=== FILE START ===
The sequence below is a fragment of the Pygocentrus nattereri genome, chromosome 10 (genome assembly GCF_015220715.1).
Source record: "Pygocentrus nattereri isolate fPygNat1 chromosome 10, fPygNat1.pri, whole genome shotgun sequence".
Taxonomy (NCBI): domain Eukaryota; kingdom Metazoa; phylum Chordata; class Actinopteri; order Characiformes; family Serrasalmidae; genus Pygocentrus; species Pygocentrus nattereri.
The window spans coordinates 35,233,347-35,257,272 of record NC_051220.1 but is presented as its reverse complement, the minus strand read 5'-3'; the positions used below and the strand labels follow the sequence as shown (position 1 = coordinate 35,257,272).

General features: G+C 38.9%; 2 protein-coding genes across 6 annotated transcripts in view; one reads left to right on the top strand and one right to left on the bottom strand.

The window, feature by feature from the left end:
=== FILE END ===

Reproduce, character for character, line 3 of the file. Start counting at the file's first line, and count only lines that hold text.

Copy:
Taxonomy (NCBI): domain Eukaryota; kingdom Metazoa; phylum Chordata; class Actinopteri; order Characiformes; family Serrasalmidae; genus Pygocentrus; species Pygocentrus nattereri.